“6. The IMF loan guarantees will allow the Uks to weather the economic impact, but the required reforms to Uk public subsidies will weaken the new President.”
New York Times, March 27, 2014: “The International Monetary Fund announced on Thursday an agreement to provide up to $18 billion in loans over two years to prevent the country’s default. ... The measures could damage the new government’s popularity at a time when it is struggling to establish itself after losing territory to Russian forces and before emergency presidential elections scheduled for May 25.”
(Points 7 and 8 are opinion suggesting that Burisma could “play the hero” by lowering its prices “for the national good” in contrast to Russia’s “price-gouging.”)
“9. Kazakstan could play a pivotal role by providing gas at rates lower than what the RUs are asking but I doubt they would want to poke the Bear.”
Christian Science Monitor, March 30, 2014: “What might Putin’s actions in Crimea mean for Kazakhstan, where foreign investors since 2005 have poured more than $170 billion in FDI into the country, primarily in the energy sector? … If sanctions are imposed, then the CPC [Caspian Pipeline Consortium] consortium members, Russian state-owned pipeline monopoly Transneft, the state of Kazakhstan, U.S. oil company Chevron and Russia’s LUKOIL will all suffer. Given Putin’s intense interest in furthering the project, which involves closer economic integration between the three member states, the major question is — will the EEU [Eurasian Economic Union] draw Kazakhstan further into Moscow’s orbit, or will Kazakhstan be able mitigate Moscow’s influence and retain its Western leanings?”
“10. The pipelines across Uk are the key to all of this. But if the Uks shut down the pipeline they also shut down 60% of their energy supply and put a strangle on EU supplies from RU which the EU will never accept (b/c they are p------).”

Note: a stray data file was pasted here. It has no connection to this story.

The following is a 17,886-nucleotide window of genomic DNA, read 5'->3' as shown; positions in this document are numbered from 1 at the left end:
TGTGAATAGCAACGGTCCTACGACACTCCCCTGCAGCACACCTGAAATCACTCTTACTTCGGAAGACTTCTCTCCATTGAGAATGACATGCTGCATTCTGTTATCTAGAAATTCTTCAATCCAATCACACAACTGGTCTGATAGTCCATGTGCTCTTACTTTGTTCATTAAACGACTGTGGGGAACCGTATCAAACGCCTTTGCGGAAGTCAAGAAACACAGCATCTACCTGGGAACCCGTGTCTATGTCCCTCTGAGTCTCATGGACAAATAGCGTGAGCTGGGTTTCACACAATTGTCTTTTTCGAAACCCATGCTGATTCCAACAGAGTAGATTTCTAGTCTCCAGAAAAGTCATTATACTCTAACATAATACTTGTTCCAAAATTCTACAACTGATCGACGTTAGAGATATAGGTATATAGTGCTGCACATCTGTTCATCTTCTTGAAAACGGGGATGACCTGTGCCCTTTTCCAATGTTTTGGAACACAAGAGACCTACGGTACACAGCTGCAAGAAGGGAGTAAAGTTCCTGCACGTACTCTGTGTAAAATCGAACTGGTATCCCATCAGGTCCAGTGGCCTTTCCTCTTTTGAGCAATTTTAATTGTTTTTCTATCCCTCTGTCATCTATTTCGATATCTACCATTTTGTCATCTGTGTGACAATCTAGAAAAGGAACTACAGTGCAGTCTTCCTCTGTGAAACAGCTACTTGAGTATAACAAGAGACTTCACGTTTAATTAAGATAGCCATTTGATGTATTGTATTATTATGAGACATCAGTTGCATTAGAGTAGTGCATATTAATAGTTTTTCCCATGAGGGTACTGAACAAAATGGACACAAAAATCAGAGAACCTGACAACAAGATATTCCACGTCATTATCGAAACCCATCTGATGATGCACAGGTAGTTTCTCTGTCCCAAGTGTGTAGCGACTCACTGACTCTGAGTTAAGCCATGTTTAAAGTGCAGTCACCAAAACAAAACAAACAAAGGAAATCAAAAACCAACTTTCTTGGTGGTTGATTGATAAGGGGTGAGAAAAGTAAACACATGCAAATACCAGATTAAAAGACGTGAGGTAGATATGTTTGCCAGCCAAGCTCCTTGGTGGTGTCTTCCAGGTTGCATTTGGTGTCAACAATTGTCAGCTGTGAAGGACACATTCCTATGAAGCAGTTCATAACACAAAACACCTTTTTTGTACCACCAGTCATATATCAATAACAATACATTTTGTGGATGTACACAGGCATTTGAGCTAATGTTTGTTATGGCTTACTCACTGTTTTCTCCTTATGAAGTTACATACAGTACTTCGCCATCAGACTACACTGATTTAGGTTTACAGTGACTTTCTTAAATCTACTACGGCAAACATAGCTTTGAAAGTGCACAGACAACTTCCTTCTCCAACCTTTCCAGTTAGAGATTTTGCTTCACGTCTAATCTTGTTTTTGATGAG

The Atlantic, April 8, 2014: “Three-fifths of the 50 billion cubic meters of natural gas Ukraine uses each year is imported from Russia, with the rest domestically produced. This gives Russia a significant bargaining chip in its relations with Kyiv — one that Moscow isn’t afraid to use.”
The Guardian, March 3, 2014: “The country is crossed by a network of Soviet-era pipelines that carry Russian natural gas to many European Union member states and beyond; more than a quarter of the EU’s total gas needs were met by Russian gas, and some 80% of it came via Ukrainian pipelines. Austria, France, Germany, Hungary, Italy and Poland soon reported gas pressure in their own pipelines was down by as much as 30%.”
“11. There is no immediate supplier solution to replace RU. Even if Burisma increased output from their reserves by 100% it would — 1, take at least two years and 2, Uk would still be about 35% short of their needed gas supplies.”
Burisma’s daily production at the time was available on the company’s website. Burisma’s announcement of Biden’s appointment May 12 said the company produced 1.8 million cubic meters of natural gas a day — or 657 million cubic meters a year. Ukraine would have needed to fill a gap of 30 billion cubic meters, so even doubling production would still leave a big hole. (Ukraine only managed to double production by 2018, according to Reuters.)
In other words, Hunter’s math is incorrect here, again suggesting it was his own work product — rather than inside information.
The Fact Checker requested that Cruz and Johnson provide specific examples in the email that they believed to be classified information. Instead, they issued statements saying they were simply asking questions.
“Sen. Cruz asked a legitimate question: how did Hunter compile that information? The email reads like he pasted information from a fact sheet,” said a statement from Cruz’s office. “Any lawmaker would tell you that it reads like the kind of fact sheet that they get before a congressional delegation, and it’s plausible that was Hunter’s source. Maybe you believe that Hunter Biden has the foreign policy framework, expertise, and research skills to parse these sorts of geopolitical assessments. If so, you should publish that. Sen. Cruz does not believe he does.”
Corinne Day, Johnson’s deputy communications director, issued a lengthy statement calling The Fact Checker inquiry “a prime example of the mainstream media providing cover for the Biden family” and suggesting that questions instead should be aimed at the Bidens.
The Pinocchio Test
This is a good example of how innuendo and suspicion can cause people to leap to conclusions without checking facts. Hunter Biden’s email has been described, but it has not been examined.
We’re fairly confident that Hunter Biden assembled this material by reading news reports and checking with contacts like Kaufman, rather than getting a special briefing from the State Department or others in the administration. Obviously, if information emerges that changes our understanding of how this email was crafted, we will update this fact check. But for now, Cruz and Johnson earn Three Pinocchios. They have not presented evidence to dispute our conclusions.